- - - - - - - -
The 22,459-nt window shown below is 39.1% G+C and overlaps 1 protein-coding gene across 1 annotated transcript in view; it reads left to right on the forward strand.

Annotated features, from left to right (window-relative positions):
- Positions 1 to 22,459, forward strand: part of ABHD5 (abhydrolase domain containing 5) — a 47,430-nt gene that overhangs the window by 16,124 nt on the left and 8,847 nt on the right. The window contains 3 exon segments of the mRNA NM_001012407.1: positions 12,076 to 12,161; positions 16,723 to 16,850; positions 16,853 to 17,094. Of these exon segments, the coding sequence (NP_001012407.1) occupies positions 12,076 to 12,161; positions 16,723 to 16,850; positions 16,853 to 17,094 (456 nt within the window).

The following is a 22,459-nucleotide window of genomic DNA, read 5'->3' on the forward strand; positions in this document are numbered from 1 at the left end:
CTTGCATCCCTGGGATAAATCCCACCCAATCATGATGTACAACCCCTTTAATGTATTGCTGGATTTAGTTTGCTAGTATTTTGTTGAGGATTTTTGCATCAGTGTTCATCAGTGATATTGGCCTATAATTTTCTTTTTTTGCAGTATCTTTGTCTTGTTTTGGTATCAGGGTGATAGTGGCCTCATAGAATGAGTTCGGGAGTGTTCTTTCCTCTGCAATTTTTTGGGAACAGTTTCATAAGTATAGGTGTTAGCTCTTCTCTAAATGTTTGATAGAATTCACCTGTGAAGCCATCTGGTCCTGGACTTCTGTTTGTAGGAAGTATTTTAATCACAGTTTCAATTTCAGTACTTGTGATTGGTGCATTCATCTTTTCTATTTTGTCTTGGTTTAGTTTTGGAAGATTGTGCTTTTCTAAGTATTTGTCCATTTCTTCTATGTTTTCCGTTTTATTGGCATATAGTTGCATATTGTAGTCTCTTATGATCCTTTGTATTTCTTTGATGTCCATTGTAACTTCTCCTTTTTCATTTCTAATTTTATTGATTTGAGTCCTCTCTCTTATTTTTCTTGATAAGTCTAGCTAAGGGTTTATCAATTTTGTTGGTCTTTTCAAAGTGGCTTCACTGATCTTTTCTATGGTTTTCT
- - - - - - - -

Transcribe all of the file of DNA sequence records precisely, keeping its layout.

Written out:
The 22,459-nt window shown below is 39.1% G+C and overlaps 1 protein-coding gene across 1 annotated transcript in view; it reads left to right on the forward strand.

Annotated features, from left to right (window-relative positions):
- Positions 1 to 22,459, forward strand: part of ABHD5 (abhydrolase domain containing 5) — a 47,430-nt gene that overhangs the window by 16,124 nt on the left and 8,847 nt on the right. The window contains 3 exon segments of the mRNA NM_001012407.1: positions 12,076 to 12,161; positions 16,723 to 16,850; positions 16,853 to 17,094. Of these exon segments, the coding sequence (NP_001012407.1) occupies positions 12,076 to 12,161; positions 16,723 to 16,850; positions 16,853 to 17,094 (456 nt within the window).

The following is a 22,459-nucleotide window of genomic DNA, read 5'->3' on the forward strand; positions in this document are numbered from 1 at the left end:
CTTGCATCCCTGGGATAAATCCCACCCAATCATGATGTACAACCCCTTTAATGTATTGCTGGATTTAGTTTGCTAGTATTTTGTTGAGGATTTTTGCATCAGTGTTCATCAGTGATATTGGCCTATAATTTTCTTTTTTTGCAGTATCTTTGTCTTGTTTTGGTATCAGGGTGATAGTGGCCTCATAGAATGAGTTCGGGAGTGTTCTTTCCTCTGCAATTTTTTGGGAACAGTTTCATAAGTATAGGTGTTAGCTCTTCTCTAAATGTTTGATAGAATTCACCTGTGAAGCCATCTGGTCCTGGACTTCTGTTTGTAGGAAGTATTTTAATCACAGTTTCAATTTCAGTACTTGTGATTGGTGCATTCATCTTTTCTATTTTGTCTTGGTTTAGTTTTGGAAGATTGTGCTTTTCTAAGTATTTGTCCATTTCTTCTATGTTTTCCGTTTTATTGGCATATAGTTGCATATTGTAGTCTCTTATGATCCTTTGTATTTCTTTGATGTCCATTGTAACTTCTCCTTTTTCATTTCTAATTTTATTGATTTGAGTCCTCTCTCTTATTTTTCTTGATAAGTCTAGCTAAGGGTTTATCAATTTTGTTGGTCTTTTCAAAGTGGCTTCACTGATCTTTTCTATGGTTTTCT